Open Access Mini Review

Whitening Oral Rinses

Asra Sabir Hussain1,2*, Taha Mohammad Masood3, Mohammed Allahyani4 and Abdulrahman Alnahhas5

1Post graduate student, Deanery of Clinical Sciences, University of Edinburgh, UK

2Restorative Dentistry Program, University of Michigan, USA

3Henry M Goldman School of Dental Medicine, Boston University, USA

4General Dentist, Prince Mansour Military Hospital, KSA

5General Dentist, Dr. Ehab Dental Clinic, UAE

Corresponding Author

Received Date: June 22, 2019;  Published Date: July 10, 2019


Whitening oral rinses and dentifrices are classified as over the counter (OTC) Tooth whitening products. Color relapse of bleached teeth is a significant issue with different reported results. Coffee, tea, wine, nicotine, and cola-based soft drinks might be considered as contributing factors that cause color regression of bleached teeth. To maintain the whitening effect for a longer time, whitening toothpaste and mouth rinses can be relatively used as an additional agent. These products can be used alone or in conjunction with inoffice or home bleaching procedures.


Only a few studies have discussed the effectiveness of these whitening agents after bleaching treatment. A study by Muhammet Karadas [1] was aimed to evaluate the effectiveness of whitening toothpaste and mouthrinses on the color stability of bleached teeth. Specimens were obtained from bovine incisors were bleached with 16% Carbamide peroxide for 14 days. Specimens after bleaching were stained later in coffee solution for 24 h and randomly divided into eight groups based on the following products: distilled water (control up), Scope White mouth rinse (SW), Crest 3D White mouth rinse (CWR), Crest 3D Whitening toothpaste (CWT), Crest 3D White toothpaste and Crest 3D White mouthrinse (CWT + CWR), Listerine Whitening toothpaste (LWT), Listerine Whitening mouthrinse (LWR), and Listerine Whitening mouthrinse and Listerine Whitening toothpaste (LWR + LWT). Hence, the whitening effect of CWR on teeth stained after bleaching was found relatively significantly greater than that in the other groups (p50.001). Therefore, whitening mouth rinse and toothpaste had similar effects on the control group in terms of whitening of teeth stained after bleaching. Nevertheless, Crest 3D White mouthrinse produced the greatest recovery whitening effect among all the products tested. Further prospective researches are required to prove the safety and longevity of these products [1].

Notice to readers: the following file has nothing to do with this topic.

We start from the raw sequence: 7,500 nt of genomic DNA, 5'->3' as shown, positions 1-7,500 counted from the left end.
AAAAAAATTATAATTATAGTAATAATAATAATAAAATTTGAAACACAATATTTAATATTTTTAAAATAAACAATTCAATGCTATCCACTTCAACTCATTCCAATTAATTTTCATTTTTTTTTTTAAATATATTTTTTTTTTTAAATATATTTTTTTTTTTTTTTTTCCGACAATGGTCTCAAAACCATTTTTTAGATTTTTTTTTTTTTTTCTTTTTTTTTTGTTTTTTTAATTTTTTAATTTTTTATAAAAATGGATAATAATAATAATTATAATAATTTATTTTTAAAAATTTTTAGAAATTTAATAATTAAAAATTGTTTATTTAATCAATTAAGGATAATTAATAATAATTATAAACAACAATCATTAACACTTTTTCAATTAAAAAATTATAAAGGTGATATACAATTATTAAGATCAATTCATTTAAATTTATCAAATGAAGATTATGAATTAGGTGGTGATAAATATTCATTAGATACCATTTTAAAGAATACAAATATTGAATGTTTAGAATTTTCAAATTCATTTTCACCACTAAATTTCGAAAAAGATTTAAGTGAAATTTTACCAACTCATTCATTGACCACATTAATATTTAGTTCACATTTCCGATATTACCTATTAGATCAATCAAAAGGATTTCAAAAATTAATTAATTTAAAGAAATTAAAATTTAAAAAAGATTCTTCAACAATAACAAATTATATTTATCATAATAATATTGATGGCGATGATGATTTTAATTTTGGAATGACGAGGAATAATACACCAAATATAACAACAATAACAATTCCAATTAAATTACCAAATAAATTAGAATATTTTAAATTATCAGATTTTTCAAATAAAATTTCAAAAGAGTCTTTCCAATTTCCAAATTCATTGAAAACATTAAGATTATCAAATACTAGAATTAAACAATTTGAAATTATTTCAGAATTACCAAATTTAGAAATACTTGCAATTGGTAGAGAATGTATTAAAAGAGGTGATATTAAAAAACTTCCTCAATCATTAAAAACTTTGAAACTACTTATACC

A study by Oliveira J, et al. [2] was conducted to compare the effectiveness of whitening oral rinses on teeth previously whitened or not, exposed to food dyes in particular. Specimens were prepared and underwent cycles of staining and whitening at a designated time period. Authors concluded that Listerine Whitening oral rinse presented the highest bleaching effect, followed by Plax Whitening mouth rinse. Both maintained Carbamide peroxide (CP) bleaching effect after 12 weeks of dye-rinse cycles. However, none of these oral rinses were able to produce whitening effects similar to CP. Bromelain- and papain-containing mouth rinses did not show bleaching effect, being similar to the control groups [2].

Likewise, the other study evaluated the efficacy of whitening toothpaste and mouth rinses compared with the 10% carbamide peroxide (CP) whitening gel. Specimens were prepared and randomly divided into assigned groups. Moreover, The Close Up White Now whitening toothpaste and the experimental oral rinse containing Plasdone both showed similar color alterations in relevance to conventional toothpaste after a 12-week treatment simulation. These groups, however, presented significantly lower color alteration compared with whitening mouth rinses such as Listerine and Colgate Plax Whitening, which showed similar results to those observed after 14 days of bleaching with 10% CP treatment [3]. Moreover, The Colgate Plax Whitening containing hydrogen peroxide was able to lighten the darkened human enamel, but to a lesser degree than the lightning produced by 10% carbamide peroxide [4]. Most importantly, the continuous use of whitening

mouth rinses can increase the enamel abrasion potential promoted by daily toothbrushing; therefore, they should be used with caution [5].


Whitening Mouthrinses can maintain the whitening effect of bleached teeth. However, further prospective clinical trials are required to prove the safety and longevity of these products. Therefore, it’s recommended to use these products as an adjunct to other bleaching procedures but with caution.



Conflict of Interest

No conflict of interest.

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